There's an app for that? So what?
By Jim Bray
A special TechnoFile rant
Apps are everywhere, and many of them are pretty nifty tools that can help you shop, find your way around, get weather info, or just about whatever you could want.
They're also becoming very popular with such organizations as mainstream media outlets, who offer apps that can replace your web browser as ways to access their content. Magazines offer them, and so do many newspapers. There's a NY Times app (for anyone who wants the latest propaganda from the left), a Daily Mail app, an app for The Blaze (for those who lean more toward the right) – and the list seems to get longer every day.
Download their app and you can ignore your browser and instead swipe your way through their offerings with abandon.
They should abandon this trend.
Why? Well, these organizations spend a lot of money developing these apps and they're really designed as a way for them to shoot fish in a barrel – in that once you've downloaded and installed the app you're hopefully a customer for life, while eschewing competing outlets' content. Good for them and, supposedly, good for you because you get constantly updated content from a constantly updated app.
Nothing like being on top of things, right?
But these things are more of a pain in the neck – or lower – than anything. Here's why.
First of all, the pitches for them are obtrusive. How often do you surf by a web page on your mobile device only to be accosted by the site's request for you to install their app instead of using the website? It slows you down in getting where you want to go and, if you accept, you have to wait for the thing to download and install, which also means a trip to the app store and a login/password submission.
Why don't they just offer a link on their websites for people who want to download the app?
If you do decide you want the app, you're hit up with seemingly endless requests for updates of the app, which means you have to visit the app store again, put in your login/password again, and then wait for the app to download and update – in the meantime not being able to use the thing. Meanwhile, you could be back at their website, actually looking at content.
Sometimes the apps are resource hogs, too, operating slowly, undoubtedly because they've put so much machinery behind the app – and undoubtedly focused on slam bang, gee whiz graphics and effects – that it brings your device to a near standstill.
Here's a better solution that can still give the audience access to all your material online, but without all the annoying app eye candy: design and build a proper website!
A thoughtful, well-executed website is not only better for your customers, it's better for you, since creating mobile apps limits the content to iPhone and Android platforms currently, and increases the business's development costs to support both.
But a web page can work on any mobile device with a browser, from an old Palm Pilot, to the new BlackBerrys and other devices that may not have app support yet.
Okay, not every smart device will give you a great web browser, but most of the good ones do, and any website worth its salt these days should be optimized for portable devices. A website that works – that was designed with the user in mind and not necessarily the builder – is simple and attractive, quick to load, and will resize itself to fit just about any mainstream device. And it doesn't require a separate app.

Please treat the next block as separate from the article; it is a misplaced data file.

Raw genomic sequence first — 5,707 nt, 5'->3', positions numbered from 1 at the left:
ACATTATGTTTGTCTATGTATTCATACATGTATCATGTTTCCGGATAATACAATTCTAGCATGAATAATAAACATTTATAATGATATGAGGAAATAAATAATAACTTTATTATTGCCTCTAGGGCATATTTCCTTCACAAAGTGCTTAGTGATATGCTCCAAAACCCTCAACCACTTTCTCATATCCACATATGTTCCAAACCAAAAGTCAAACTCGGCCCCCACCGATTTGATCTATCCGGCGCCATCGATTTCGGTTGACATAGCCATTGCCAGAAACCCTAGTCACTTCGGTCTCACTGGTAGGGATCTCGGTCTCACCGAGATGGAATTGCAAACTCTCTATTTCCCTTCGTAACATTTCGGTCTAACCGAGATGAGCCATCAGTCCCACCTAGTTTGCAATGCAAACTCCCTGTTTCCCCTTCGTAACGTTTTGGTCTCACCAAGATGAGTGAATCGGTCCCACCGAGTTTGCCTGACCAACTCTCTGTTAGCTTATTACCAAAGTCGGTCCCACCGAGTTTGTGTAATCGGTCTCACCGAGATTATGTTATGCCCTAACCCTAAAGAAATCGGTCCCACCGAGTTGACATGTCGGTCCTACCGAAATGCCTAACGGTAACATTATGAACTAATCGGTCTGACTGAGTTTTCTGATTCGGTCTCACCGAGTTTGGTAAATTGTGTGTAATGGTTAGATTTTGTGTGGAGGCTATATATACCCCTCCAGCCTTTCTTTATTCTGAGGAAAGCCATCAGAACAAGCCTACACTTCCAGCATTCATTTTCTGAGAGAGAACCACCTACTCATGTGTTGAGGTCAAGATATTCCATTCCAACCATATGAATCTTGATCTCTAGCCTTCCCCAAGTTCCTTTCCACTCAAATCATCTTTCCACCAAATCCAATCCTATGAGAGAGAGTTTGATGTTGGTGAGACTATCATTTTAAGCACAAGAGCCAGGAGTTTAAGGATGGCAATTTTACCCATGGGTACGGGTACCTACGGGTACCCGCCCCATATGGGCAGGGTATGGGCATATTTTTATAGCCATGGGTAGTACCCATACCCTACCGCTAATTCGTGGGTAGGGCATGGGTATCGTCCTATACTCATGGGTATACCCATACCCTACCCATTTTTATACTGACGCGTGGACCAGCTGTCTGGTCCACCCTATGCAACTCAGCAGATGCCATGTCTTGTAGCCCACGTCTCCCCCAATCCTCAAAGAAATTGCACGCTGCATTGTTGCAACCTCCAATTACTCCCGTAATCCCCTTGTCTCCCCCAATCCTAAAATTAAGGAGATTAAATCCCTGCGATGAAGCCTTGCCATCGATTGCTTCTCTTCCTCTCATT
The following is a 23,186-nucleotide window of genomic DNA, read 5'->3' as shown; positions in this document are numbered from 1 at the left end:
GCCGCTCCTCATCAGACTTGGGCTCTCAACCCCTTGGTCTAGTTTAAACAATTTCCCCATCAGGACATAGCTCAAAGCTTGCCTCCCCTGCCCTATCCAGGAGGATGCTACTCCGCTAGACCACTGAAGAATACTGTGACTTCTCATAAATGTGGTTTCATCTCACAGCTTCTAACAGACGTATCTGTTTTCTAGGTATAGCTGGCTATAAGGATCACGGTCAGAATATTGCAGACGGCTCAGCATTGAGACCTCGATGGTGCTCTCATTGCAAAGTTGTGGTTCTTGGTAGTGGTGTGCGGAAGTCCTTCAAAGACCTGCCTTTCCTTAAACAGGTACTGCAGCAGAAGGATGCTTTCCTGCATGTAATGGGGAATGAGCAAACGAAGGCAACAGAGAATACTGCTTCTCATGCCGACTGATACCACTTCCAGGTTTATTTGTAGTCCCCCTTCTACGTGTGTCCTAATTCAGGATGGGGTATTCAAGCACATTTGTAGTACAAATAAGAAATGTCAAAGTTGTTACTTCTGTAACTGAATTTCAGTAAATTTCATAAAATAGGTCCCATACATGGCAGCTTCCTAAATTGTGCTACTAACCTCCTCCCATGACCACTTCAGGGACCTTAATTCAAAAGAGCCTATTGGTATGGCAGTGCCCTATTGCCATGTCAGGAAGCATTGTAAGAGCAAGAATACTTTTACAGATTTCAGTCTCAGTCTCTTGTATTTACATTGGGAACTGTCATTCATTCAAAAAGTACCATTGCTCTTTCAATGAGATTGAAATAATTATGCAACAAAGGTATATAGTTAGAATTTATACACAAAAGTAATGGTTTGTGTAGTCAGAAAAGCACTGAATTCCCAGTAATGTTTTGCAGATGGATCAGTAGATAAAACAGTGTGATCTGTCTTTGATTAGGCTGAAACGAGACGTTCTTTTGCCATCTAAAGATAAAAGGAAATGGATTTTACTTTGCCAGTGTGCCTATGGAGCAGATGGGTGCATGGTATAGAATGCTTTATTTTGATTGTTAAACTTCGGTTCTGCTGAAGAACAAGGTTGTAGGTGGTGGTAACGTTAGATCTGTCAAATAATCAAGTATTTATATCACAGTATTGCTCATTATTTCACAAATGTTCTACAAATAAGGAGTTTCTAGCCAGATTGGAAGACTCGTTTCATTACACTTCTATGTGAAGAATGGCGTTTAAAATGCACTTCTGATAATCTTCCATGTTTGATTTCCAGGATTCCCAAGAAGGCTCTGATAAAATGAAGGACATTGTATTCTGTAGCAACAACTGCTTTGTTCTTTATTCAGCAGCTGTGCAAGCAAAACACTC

And, on the iOS platforms – iPad, iPod, iPhone – you can add a shortcut to your favorite websites right onto your "desktop," a link that actually functions the same way an app icon does – touch it and it loads. Except that it loads the web browser and takes you directly to the website in question instead of loading an app. It's quick and easy and it works.
Don't forget, too, bookmarks are a proven way of organizing your favorite sites and they don't take up a lot of screen retail space.
So why would a company not just concentrate on building a compelling website instead of investing in an app that may or may not be as good and which needs to be updated more often than it should – at additional expense for the creator? It doesn't make a lot of sense, does it?
On the other hand, a lot of websites these days leave a lot to be desired, even if they are optimized for mobile devices. Many sites seem to be eschewing functionality and information dissemination in favor of superficial pictures, lists, or whatever is hot a particular week, and that's helping lead to a general dumbing down of the web. Information is becoming secondary to flash (no Adobe software pun intended), and websites are becoming more form than substance.
And what's with this redesigning of a website for the sake of a fresh look, while apparently forgetting in the process that their purpose is to inform, entertain or whatever. How many web sites have you frequented that suddenly went from straightforward and easy to use to ridiculously complex but, perhaps, more dazzling?
Perhaps the web developer community just needs constant change to justify their billing?
Forget the razzle dazzle! Forget apps – and put that money to better use. Just make your website work! The world is waiting to beat a path to your door, if only you make it easy for them to get there.
Copyright 2013 Jim Bray
Jim Bray's columns are available through the TechnoFile Syndicate.
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